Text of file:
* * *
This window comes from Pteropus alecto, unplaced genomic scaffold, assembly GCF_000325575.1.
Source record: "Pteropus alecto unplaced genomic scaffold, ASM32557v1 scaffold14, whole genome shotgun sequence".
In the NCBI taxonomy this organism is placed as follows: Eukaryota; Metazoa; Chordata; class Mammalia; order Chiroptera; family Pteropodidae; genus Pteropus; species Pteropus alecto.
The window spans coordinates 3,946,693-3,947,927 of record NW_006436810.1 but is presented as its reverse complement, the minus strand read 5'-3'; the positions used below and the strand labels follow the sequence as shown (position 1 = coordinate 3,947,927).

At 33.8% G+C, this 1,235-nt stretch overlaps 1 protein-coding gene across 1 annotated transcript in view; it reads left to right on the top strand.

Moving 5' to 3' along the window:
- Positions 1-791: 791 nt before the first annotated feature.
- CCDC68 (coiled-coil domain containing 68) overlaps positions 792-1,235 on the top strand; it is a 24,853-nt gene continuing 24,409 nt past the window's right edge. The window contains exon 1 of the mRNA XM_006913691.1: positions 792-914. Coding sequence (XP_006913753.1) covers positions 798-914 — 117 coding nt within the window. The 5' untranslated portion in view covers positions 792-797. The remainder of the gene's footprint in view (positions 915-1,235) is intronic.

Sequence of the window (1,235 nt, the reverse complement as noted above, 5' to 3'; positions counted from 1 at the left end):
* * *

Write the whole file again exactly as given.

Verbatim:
This window comes from Pteropus alecto, unplaced genomic scaffold, assembly GCF_000325575.1.
Source record: "Pteropus alecto unplaced genomic scaffold, ASM32557v1 scaffold14, whole genome shotgun sequence".
In the NCBI taxonomy this organism is placed as follows: Eukaryota; Metazoa; Chordata; class Mammalia; order Chiroptera; family Pteropodidae; genus Pteropus; species Pteropus alecto.
The window spans coordinates 3,946,693-3,947,927 of record NW_006436810.1 but is presented as its reverse complement, the minus strand read 5'-3'; the positions used below and the strand labels follow the sequence as shown (position 1 = coordinate 3,947,927).

At 33.8% G+C, this 1,235-nt stretch overlaps 1 protein-coding gene across 1 annotated transcript in view; it reads left to right on the top strand.

Moving 5' to 3' along the window:
- Positions 1-791: 791 nt before the first annotated feature.
- CCDC68 (coiled-coil domain containing 68) overlaps positions 792-1,235 on the top strand; it is a 24,853-nt gene continuing 24,409 nt past the window's right edge. The window contains exon 1 of the mRNA XM_006913691.1: positions 792-914. Coding sequence (XP_006913753.1) covers positions 798-914 — 117 coding nt within the window. The 5' untranslated portion in view covers positions 792-797. The remainder of the gene's footprint in view (positions 915-1,235) is intronic.

Sequence of the window (1,235 nt, the reverse complement as noted above, 5' to 3'; positions counted from 1 at the left end):